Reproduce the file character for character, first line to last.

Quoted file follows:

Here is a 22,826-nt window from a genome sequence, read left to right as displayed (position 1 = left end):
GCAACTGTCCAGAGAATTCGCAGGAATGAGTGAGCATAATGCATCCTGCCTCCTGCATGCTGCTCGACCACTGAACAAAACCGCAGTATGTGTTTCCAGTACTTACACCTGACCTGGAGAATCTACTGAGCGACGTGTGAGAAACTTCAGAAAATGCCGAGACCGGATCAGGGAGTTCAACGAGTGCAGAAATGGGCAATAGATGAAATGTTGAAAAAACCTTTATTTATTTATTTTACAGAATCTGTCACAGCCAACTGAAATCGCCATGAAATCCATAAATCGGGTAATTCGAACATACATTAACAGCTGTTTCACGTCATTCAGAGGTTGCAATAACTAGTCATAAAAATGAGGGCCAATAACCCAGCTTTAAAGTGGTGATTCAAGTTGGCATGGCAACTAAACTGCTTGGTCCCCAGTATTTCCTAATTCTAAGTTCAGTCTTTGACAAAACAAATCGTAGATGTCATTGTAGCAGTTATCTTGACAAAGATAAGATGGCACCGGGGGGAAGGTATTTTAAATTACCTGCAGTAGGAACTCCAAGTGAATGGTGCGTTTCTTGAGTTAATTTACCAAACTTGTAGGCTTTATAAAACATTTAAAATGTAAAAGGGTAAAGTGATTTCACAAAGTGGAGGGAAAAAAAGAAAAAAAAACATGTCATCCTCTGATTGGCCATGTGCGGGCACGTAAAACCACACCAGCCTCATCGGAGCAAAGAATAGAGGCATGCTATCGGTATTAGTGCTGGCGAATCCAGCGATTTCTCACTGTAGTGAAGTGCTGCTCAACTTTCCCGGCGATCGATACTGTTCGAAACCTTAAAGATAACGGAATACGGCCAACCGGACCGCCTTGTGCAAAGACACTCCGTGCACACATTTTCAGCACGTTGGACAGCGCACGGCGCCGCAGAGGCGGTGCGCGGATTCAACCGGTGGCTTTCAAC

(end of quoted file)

Here is a 22,826-nt window from a genome sequence, read left to right as displayed (position 1 = left end):
GCAACTGTCCAGAGAATTCGCAGGAATGAGTGAGCATAATGCATCCTGCCTCCTGCATGCTGCTCGACCACTGAACAAAACCGCAGTATGTGTTTCCAGTACTTACACCTGACCTGGAGAATCTACTGAGCGACGTGTGAGAAACTTCAGAAAATGCCGAGACCGGATCAGGGAGTTCAACGAGTGCAGAAATGGGCAATAGATGAAATGTTGAAAAAACCTTTATTTATTTATTTTACAGAATCTGTCACAGCCAACTGAAATCGCCATGAAATCCATAAATCGGGTAATTCGAACATACATTAACAGCTGTTTCACGTCATTCAGAGGTTGCAATAACTAGTCATAAAAATGAGGGCCAATAACCCAGCTTTAAAGTGGTGATTCAAGTTGGCATGGCAACTAAACTGCTTGGTCCCCAGTATTTCCTAATTCTAAGTTCAGTCTTTGACAAAACAAATCGTAGATGTCATTGTAGCAGTTATCTTGACAAAGATAAGATGGCACCGGGGGGAAGGTATTTTAAATTACCTGCAGTAGGAACTCCAAGTGAATGGTGCGTTTCTTGAGTTAATTTACCAAACTTGTAGGCTTTATAAAACATTTAAAATGTAAAAGGGTAAAGTGATTTCACAAAGTGGAGGGAAAAAAAGAAAAAAAAACATGTCATCCTCTGATTGGCCATGTGCGGGCACGTAAAACCACACCAGCCTCATCGGAGCAAAGAATAGAGGCATGCTATCGGTATTAGTGCTGGCGAATCCAGCGATTTCTCACTGTAGTGAAGTGCTGCTCAACTTTCCCGGCGATCGATACTGTTCGAAACCTTAAAGATAACGGAATACGGCCAACCGGACCGCCTTGTGCAAAGACACTCCGTGCACACATTTTCAGCACGTTGGACAGCGCACGGCGCCGCAGAGGCGGTGCGCGGATTCAACCGGTGGCTTTCAAC